The marina facility at Atlantis resort is located right in the heart of the complex, close to all facilities, restaurants and the nightlife too!
The marina has a limited number of slips though and you will need to reserve well in advance.
On Paradise Island, you can also put into Hurricane Hole which is a safe semi-circle, and one of many marinas available for transient boaters. See the sidebar for planning resources.
It would be a blast to either begin or end your Caribbean cruise at Atlantis Resort and cruising through the Bahamas can be breath-taking. Michael has taken me on trips where the Maple Leaf is the only vessel on beaches that stretch for miles. With the white sand and azure seas, the Bahamas can be the picture postcard paradise you dream of, but it’s not far from the continental U.S., yacht service and everything else that you need, but want to leave behind!
In a power boat like the Maple Leaf, you can easily day trip, returning to Atlantis at night, or cruise through the islands as long as you’d like. Just plan ahead because some little out islands have very limited docking.
On arrival, Atlantis, Paradise Island rises magically from the turquoise lagoons and blue Atlantic of The Bahamas. This unique, ocean-themed destination is sprawling and amazing too. On top of having a variety of guest accommodations available, there are 40 restaurants, bars and lounges, the largest casino in the Bahamas and of course, a marina capable of handling yachts of any size.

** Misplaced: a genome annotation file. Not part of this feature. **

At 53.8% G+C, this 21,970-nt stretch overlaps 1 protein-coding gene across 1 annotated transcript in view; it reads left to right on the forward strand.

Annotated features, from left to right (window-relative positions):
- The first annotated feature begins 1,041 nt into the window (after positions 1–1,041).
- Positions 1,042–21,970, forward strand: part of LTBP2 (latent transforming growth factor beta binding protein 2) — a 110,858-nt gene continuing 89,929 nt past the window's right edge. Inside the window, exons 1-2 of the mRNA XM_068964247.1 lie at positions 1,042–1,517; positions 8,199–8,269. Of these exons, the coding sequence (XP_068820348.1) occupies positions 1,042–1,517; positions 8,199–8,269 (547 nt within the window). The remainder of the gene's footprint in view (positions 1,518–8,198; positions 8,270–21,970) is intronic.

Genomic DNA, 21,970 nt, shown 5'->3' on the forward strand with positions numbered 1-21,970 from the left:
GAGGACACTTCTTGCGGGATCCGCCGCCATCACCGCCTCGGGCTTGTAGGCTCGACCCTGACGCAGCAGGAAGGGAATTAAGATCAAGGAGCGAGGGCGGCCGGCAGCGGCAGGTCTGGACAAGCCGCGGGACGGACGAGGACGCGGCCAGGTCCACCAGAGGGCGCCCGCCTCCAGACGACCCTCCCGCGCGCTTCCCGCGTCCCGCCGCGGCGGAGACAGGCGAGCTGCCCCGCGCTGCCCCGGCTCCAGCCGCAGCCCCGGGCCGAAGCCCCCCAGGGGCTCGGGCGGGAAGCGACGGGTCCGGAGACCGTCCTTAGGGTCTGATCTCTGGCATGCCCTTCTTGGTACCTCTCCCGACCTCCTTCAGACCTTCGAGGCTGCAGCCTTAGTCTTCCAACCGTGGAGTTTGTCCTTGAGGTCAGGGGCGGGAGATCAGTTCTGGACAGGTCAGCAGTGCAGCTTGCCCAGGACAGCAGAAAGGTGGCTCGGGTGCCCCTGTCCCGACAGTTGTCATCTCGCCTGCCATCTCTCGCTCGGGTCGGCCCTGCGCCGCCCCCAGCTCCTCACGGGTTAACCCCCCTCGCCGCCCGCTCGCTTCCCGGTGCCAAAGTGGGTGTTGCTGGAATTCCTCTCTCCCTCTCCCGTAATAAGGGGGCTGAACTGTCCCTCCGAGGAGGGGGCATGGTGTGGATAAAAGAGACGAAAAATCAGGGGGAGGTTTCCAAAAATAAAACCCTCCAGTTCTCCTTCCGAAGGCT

Our boating readers will love the fact that water is the focal point of Atlantis. The resort is built around 20 million gallons of fresh and salt-water pools, lagoons and cascading waterfalls. Atlantis’ marine habitat includes an unparalleled assortment of exhibit lagoons and underwater formations – all located on a stretch of white-sand beach that has been called the most beautiful in the world.
I will skip the pictures of myself swimming there, but the colour of the water and the white sand made the ocean look like a swimming pool – even the marina has a surreal look!
In recent years, the waterscape and marine habitats at this destination have become even more impressive with the opening of Aquaventure, the lushly-landscaped water experience of rides and thrills and also Dolphin Cay, the state-of-the-art dolphin education center and interaction habitat.
Atlantis is unforgettable from an architectural standpoint with its soaring arches, domes and spires, the enormous 70-foot ceiling of the Great Hall of Waters, and the most spectacular and exclusive suite at any resort, The Bridge Suite.
But, I stayed at the One & Only Ocean Club, a very tasteful ocean-side facility with manicured grounds, a great beach, magnificent pool and spa facilities and very few guests. I literally had the huge pool to myself more than once.
I couldn’t resist having most meals at Dune. It is an elegant restaurant on the beach that interacts with the outdoors; much of it is open and the ocean breezes blow through in the most delightful way!